Peter Freedman – where are they now?developer
Advice from Trinity’s “$9M guitar” man
Peter Freedman AM today is a wealthy businessman famous for founding RØDE Microphones and spending almost $9 million on a guitar. But when he arrived in Australia from Sweden as an eight-year-old he had never been to school, couldn’t read or write, and spoke no English.
He recalls the prospect of entering Year 7 at Trinity in 1972 as “frightening”, but he certainly emerged well equipped to make his way in the world.
His experience provides further proof of an increasingly familiar tale—how even one teacher can help change a life.
He remembers being encouraged by a Mr Clancy who “put his faith in you and saw you rise”.
“I didn’t want to let him down. I went to the top of the class and was put into Advanced. I wanted to please him. I bombed when I didn’t have him, but it shows you what a teacher can do to inspire somebody.”
He also remembers music master Don Holder wanting to listen to and discuss all types of music, including heavy rock from the likes of Led Zeppelin and Alice Cooper.
“I loved listening to him play the organ at lunchtime, and I never saw him angry. Good teachers know how to make you love them and do the right thing for them. They are very inspiring people.”
He enjoyed cadets and target shooting in the days when the school had its own rifle range.
He was not academically gifted, rating himself 1/150 in Latin “for signing my name”. But his father’s health problems meant he was intermittently running the family electrical shop on Liverpool Road, Ashfield. By the time he was 16 he was in charge.
He had to “step up and be the breadwinner” for his English dad, Swedish mum, his sister and himself.
“You do what you’ve got to do. You don’t even think about it,” he said.
“Luckily my dad didn’t let me do too many stupid things,” he told former school captain Spiro Christopoulos in an interview filmed at Trinity.
But he got into financial difficulties in the late 1980s, borrowing a lot of money when “crazy” interest rates were up to 22 per cent.
Paying back the money was “like trying to fill in the Grand Canyon with a shovel”.
“But I lucked it.”
He pulled out a microphone he had bought in China “for 10 bucks” years earlier, modified it, and asked a friend to go out and see if there was any interest in it.
“It was just when digital recording was starting. They were cheap and incredible quality, and everyone needed mikes.”
He was able to sell them 10 times cheaper than imported $5000 European mikes. Rode was born, the name coming from his friend’s observation that the mikes would sell “faster than a rat runs up a drain pipe”. Rode-NT1 became his financial saviour.
Against the odds, he found a buyer in the US with an initial order of 100 microphones. He and his then wife, Lou, built a business that now sells around four million products a year.
Based in Silverwater, it has close to 500 local employees, offices in seven countries including the US, Britain, Korea and China, and 8,000 dealers worldwide in 118 countries.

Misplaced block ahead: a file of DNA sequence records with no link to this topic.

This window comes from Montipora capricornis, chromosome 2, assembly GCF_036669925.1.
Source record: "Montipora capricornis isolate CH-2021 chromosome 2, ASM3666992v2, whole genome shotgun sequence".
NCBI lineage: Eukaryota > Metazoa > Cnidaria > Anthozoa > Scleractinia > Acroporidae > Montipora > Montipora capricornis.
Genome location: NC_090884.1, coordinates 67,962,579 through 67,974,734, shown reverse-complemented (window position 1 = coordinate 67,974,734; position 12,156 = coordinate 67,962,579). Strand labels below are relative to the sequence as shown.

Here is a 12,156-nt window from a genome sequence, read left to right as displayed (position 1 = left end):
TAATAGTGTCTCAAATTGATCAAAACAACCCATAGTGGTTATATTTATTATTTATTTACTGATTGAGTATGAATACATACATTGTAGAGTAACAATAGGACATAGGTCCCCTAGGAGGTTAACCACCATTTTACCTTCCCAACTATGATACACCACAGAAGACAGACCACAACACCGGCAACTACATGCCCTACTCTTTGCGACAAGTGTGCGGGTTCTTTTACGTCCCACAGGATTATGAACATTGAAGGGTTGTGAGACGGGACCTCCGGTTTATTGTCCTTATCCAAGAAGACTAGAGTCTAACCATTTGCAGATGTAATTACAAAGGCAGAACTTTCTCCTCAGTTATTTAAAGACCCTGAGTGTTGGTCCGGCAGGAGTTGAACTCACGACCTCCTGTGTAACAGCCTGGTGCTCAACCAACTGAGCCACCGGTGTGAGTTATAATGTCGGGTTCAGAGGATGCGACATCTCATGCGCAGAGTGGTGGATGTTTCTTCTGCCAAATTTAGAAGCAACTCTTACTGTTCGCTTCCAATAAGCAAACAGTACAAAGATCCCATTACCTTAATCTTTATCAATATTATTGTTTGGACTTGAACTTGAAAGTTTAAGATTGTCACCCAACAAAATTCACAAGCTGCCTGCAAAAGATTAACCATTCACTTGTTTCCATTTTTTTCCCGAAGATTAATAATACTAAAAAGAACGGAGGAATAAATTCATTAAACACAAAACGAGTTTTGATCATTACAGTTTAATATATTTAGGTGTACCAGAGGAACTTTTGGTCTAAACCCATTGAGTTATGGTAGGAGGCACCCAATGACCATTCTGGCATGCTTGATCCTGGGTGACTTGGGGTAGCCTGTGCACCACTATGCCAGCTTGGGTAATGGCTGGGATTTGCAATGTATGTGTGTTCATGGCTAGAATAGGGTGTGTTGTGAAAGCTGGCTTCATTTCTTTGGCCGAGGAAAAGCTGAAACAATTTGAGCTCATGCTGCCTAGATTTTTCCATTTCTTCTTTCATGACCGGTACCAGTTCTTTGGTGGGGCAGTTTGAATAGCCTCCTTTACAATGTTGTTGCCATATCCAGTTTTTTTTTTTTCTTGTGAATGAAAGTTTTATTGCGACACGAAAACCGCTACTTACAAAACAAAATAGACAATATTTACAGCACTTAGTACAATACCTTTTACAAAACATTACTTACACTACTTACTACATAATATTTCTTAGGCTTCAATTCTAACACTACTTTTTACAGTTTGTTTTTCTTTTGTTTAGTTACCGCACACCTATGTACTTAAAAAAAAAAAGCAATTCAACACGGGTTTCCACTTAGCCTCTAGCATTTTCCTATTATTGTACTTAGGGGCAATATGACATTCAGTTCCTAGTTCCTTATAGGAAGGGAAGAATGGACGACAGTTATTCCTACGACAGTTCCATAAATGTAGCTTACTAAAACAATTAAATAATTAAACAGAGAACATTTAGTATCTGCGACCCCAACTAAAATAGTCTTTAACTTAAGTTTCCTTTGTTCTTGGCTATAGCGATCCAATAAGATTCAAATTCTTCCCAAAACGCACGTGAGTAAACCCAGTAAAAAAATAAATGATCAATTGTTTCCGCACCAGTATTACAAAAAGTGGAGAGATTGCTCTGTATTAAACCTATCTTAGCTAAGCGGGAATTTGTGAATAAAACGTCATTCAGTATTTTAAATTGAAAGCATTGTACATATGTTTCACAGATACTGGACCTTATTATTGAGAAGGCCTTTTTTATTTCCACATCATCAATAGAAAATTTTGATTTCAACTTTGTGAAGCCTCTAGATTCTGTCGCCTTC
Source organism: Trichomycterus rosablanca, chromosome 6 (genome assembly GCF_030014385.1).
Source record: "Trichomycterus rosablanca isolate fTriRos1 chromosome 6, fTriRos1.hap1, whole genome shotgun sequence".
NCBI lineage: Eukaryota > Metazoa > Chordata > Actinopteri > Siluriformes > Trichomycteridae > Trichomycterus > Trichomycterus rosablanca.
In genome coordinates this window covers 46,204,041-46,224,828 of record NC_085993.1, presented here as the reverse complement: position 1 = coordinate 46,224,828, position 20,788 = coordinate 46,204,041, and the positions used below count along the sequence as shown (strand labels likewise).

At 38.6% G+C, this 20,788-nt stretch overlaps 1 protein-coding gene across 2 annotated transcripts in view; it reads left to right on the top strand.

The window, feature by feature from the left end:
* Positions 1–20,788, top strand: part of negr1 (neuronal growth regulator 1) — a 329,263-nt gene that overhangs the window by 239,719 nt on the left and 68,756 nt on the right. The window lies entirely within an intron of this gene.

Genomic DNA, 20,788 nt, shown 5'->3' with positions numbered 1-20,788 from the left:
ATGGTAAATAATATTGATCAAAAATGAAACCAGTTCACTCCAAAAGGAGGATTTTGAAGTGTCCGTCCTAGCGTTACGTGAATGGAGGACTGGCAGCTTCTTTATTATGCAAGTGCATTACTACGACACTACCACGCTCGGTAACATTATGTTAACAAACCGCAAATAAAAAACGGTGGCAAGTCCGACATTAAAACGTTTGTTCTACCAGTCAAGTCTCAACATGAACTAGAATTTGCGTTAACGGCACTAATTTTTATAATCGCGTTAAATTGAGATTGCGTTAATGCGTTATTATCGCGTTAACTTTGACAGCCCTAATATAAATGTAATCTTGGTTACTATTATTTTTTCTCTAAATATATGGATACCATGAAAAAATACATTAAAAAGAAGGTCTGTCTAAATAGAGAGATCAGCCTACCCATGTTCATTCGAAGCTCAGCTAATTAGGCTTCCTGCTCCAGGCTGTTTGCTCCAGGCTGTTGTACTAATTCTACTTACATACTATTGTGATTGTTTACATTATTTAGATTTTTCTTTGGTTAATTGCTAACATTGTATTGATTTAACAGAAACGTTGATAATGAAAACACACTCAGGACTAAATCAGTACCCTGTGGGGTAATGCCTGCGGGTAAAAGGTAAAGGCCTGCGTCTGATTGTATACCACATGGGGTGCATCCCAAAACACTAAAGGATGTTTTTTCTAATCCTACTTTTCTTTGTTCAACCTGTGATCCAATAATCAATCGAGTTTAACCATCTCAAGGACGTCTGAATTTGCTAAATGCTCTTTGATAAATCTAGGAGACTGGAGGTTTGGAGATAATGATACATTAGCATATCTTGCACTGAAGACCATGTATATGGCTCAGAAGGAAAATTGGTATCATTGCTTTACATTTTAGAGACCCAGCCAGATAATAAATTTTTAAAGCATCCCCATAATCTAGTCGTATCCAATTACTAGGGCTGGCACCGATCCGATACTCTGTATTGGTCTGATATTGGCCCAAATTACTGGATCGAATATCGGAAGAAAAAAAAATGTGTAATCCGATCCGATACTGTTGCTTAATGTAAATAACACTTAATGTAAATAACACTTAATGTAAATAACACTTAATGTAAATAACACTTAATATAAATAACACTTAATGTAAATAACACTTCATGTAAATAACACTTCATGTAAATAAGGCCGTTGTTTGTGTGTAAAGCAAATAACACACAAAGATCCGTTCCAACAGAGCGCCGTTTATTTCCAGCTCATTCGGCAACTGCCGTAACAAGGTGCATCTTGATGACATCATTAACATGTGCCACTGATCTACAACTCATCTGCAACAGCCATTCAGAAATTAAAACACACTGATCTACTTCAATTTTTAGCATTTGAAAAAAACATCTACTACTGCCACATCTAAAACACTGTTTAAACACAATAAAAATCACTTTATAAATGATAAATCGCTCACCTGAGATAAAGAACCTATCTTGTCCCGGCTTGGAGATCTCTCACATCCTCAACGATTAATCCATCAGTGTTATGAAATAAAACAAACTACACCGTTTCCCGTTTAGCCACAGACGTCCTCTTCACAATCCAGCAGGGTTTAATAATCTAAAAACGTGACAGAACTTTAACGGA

But Mr Freedman says money isn’t all it’s cracked up to be. “When you don’t have a lot of money you think, ‘Oh, how cool’. But when you do have money it’s not as cool as you thought.”
Wealth has, however, enabled him to live large, and to support his interests, principally in the arts. His philanthropy and his contribution to exports were recognised in his 2016 Order of Australia medal.
He stunned the Sydney property market in 2018 by paying $16 million for a penthouse apartment in a Potts Point building which, by a twist of fate, once housed the Chevron Hotel’s Silver Space nightclub where his dad mixed sound for touring artists like Tom Jones.
Last year he made headlines around the world by buying, with “knees shaking”, the late Nirvana singer Kurt Cobain’s guitar for $A8.79 million, making it the world’s most expensive guitar.
He intends to raise money for the arts by touring it post-COVID, saying: “As a marketer I thought, ‘This is going to give me a voice’, and it worked.”
He also bought the late Don Bradman’s baggy green cap for $450,000 and intends to use it to promote his company’s push into cricket-crazy India.
He contributed $5 million to this year’s Sydney Festival, saying: “A society without the arts in a broader sense is dead. Arts affect people in so many ways. You’ve got to fund them,” he said, even though he “can’t draw, and I think I frustrated my art teacher like crazy.”
Values and empathy for others came from his parents but he added: “Trinity, upon reflection, gave it to me, too. I believe that (now) even though I wouldn’t have thought it then.”
School was not always plain sailing for him. He described it as a combination of “fond memories and horror stories.”
“I broke every finger in my hands from fighting. I don’t like fighting, but it looked like you had to.”
He says teachers can say things to young people that “rip your guts out” and “will last forever”.
“I used that as I went on and employed people. Think about what you’ve just said. I don’t always do that—I’m passionate—but I always apologise. Do unto others—that’s how it works.”
His son James is an Air Force pilot, flying C130s, and his daughter Lauren is studying for an MBA at the London School of Economics and organising events and festivals.
His advice for current Trinity students could scarcely be briefer or starker: “Never. Give. Up.”